Purpose of Project:
The purpose of this project was to design and implement a hypothesis driven, multi-scalar big river monitoring system that was cost effective and could be transferable to other networks and other monitoring programs that involve canyon-bound, big rivers of the arid and semiarid American west. Using a hypothesis driven approach this protocol seeks to quantify when and where hypothesized changes related to geomorphic simplification, vegetation encroachment and contraction (or expansion) of the riparian zone occur. Using a multi-scalar approach, this protocol seeks to include integrated assessments of change at site-specific to broad spatial scales (i.e., entire length of big rivers in NPS park units), that occur in response to climate- and human-related changes in stream flow.
Increasing human demands for water threaten big, canyon-bound rivers and their associated riparian and aquatic ecosystems across arid and semiarid regions of the western US. Channel narrowing is an ecological response to reduced streamflows that often is associated with increases in non-native riparian species; reduced channel complexity and aquatic habitat and diversity. Such degradation represents an important resource concerns for National Park Service (NPS) units containing these big rivers and has placed emphasis on monitoring and managing their condition. Given the limited NPS financial resources devote to monitoring big rivers in remote locations, we propose a hypothesis driven, multi-scalar Big Rivers Monitoring Protocol that builds on past and present monitoring efforts on the Green and Yampa rivers in Dinosaur National Monument, the Gunnison River at Black Canyon of the Gunnison National Park and Curecanti National Recreation Area and along the Colorado and Green Rivers in Canyonlands National Park. The design combines: 1) a park-wide remotely sensed inventory of geomorphic and vegetation change related to channel narrowing; 2) a spatially extensive field-based, rapid assessment of geomorphic and vegetation change on surfaces representing a range of susceptibility to channel narrowing ; 3) a detailed, quantitative field-based assessments of geomorphic and vegetation change at a small number of sites (sentinel sites) predicted to be sensitive to channel narrowing; and 4) the integration of sentinel sites with historical monitoring data and research at sites (legacy sites) that provide context and insight into dynamics of channel change and factors that drive this change.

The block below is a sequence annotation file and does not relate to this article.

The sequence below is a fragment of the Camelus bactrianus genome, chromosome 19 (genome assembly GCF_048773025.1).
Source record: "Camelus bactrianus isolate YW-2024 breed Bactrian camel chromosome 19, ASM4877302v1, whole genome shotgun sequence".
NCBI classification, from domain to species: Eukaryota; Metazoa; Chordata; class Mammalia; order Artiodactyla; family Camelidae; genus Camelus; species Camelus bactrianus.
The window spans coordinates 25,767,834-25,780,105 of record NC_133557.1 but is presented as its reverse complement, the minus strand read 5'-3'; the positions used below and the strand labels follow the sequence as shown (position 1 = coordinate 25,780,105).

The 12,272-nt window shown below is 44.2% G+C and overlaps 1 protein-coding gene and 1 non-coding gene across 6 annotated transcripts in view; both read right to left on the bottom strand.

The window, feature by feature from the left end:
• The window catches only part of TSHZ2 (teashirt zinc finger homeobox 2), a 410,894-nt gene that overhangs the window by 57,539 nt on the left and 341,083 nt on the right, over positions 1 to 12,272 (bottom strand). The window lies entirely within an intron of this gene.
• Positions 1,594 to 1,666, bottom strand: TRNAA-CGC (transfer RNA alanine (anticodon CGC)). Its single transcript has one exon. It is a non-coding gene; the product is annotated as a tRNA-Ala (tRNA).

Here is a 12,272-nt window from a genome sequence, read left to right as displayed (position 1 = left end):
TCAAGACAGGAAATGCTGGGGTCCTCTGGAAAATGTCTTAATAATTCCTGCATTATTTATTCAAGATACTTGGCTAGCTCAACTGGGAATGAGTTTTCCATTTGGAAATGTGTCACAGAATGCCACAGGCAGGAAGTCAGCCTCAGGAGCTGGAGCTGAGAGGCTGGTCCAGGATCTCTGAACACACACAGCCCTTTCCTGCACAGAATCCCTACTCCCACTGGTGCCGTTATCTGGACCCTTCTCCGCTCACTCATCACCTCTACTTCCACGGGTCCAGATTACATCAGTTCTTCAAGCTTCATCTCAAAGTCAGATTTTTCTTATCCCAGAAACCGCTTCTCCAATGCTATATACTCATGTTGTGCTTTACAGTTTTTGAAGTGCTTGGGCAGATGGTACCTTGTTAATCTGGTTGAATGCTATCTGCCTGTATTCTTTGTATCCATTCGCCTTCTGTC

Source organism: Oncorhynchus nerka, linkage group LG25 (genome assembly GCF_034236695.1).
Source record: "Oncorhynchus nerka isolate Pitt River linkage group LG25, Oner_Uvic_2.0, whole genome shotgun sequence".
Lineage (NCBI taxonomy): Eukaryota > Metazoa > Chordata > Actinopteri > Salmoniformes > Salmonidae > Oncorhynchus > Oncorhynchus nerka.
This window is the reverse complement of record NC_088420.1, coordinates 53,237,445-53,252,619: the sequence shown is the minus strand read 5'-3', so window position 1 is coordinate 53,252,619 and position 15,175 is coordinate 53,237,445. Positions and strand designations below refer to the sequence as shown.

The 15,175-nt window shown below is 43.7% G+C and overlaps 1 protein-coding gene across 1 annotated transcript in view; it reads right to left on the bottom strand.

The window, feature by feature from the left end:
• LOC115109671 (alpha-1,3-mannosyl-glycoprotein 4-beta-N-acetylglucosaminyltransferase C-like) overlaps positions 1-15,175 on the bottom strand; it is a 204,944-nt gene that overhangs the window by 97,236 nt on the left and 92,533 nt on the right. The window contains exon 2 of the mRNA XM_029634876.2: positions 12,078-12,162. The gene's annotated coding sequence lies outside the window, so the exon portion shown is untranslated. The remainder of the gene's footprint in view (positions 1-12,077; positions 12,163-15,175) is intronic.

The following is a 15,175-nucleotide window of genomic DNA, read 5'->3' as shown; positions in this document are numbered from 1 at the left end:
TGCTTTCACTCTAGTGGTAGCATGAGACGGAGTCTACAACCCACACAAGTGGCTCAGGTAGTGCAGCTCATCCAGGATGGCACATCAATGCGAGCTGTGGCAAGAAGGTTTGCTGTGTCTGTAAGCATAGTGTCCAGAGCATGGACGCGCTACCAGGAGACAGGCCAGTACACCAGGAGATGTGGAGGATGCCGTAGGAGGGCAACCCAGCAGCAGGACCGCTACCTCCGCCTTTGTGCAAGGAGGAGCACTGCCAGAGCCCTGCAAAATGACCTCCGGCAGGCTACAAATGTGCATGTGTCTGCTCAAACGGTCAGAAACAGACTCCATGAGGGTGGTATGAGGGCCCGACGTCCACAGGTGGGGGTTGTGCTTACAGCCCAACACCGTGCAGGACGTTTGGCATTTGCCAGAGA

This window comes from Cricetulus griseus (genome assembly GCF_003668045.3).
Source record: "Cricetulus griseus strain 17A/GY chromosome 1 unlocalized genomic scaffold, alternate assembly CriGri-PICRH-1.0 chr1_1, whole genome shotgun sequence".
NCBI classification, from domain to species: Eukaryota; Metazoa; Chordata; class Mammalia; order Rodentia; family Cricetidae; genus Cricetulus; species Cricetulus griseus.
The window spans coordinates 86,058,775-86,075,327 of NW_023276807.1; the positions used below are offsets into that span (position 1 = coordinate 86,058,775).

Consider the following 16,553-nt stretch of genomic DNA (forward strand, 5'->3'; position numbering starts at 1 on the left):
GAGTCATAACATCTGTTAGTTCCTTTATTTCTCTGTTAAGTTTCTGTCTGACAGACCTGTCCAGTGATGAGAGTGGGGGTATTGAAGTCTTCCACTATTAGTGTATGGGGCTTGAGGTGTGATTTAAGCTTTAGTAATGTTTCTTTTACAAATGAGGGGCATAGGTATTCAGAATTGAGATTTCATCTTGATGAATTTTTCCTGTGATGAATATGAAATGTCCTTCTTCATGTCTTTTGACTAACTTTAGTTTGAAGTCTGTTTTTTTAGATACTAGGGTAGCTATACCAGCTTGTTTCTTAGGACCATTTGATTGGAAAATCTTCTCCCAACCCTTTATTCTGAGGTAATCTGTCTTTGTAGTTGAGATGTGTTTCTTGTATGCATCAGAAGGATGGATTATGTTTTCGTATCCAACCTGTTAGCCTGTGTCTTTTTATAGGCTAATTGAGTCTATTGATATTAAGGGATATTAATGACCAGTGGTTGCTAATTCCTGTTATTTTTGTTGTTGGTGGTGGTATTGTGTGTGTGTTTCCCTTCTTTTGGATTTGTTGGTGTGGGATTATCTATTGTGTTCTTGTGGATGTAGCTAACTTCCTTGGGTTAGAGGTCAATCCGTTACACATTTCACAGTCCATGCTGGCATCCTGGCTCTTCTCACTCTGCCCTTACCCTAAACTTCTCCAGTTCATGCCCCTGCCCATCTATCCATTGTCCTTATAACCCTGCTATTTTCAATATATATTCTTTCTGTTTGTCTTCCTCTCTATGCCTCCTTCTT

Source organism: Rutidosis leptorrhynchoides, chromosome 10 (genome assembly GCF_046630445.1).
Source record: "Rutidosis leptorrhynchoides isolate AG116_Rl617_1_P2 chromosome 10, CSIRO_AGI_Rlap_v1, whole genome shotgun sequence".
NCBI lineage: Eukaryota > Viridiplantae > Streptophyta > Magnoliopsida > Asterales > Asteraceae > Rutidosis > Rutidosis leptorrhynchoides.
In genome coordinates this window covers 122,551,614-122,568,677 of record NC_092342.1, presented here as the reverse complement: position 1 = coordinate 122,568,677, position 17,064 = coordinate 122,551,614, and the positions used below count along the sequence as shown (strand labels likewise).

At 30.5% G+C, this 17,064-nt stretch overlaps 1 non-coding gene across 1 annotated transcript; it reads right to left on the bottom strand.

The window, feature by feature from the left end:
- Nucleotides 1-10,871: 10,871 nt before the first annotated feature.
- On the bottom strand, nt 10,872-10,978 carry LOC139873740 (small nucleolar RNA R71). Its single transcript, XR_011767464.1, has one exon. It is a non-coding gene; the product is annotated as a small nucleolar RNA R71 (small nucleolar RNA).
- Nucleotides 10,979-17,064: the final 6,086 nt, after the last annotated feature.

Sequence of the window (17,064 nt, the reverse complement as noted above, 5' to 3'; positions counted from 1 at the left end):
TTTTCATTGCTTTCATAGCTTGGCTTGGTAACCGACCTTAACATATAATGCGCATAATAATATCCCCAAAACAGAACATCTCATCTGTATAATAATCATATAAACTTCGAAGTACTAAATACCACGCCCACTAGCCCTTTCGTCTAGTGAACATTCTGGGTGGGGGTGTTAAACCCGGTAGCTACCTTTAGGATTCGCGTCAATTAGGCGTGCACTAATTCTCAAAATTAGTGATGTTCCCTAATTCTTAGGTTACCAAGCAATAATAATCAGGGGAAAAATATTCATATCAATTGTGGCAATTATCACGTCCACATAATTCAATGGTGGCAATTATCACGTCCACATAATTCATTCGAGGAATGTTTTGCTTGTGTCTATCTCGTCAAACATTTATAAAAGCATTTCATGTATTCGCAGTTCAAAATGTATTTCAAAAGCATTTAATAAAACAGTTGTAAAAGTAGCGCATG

Significance of Project:
Channel narrowing has significant impact on resources of concerns for NPS units containing these big rivers and has placed emphasis on monitoring and managing their condition.
Related Links & Research
Publications from this Project
- Scott ML, Perkins D, Wheaton JM and Macfarlane WW. In Prep. Big
River Monitoring Protocol for Large, Remote, Canyon-bound Rivers. For
Submission to: River Research and Applications.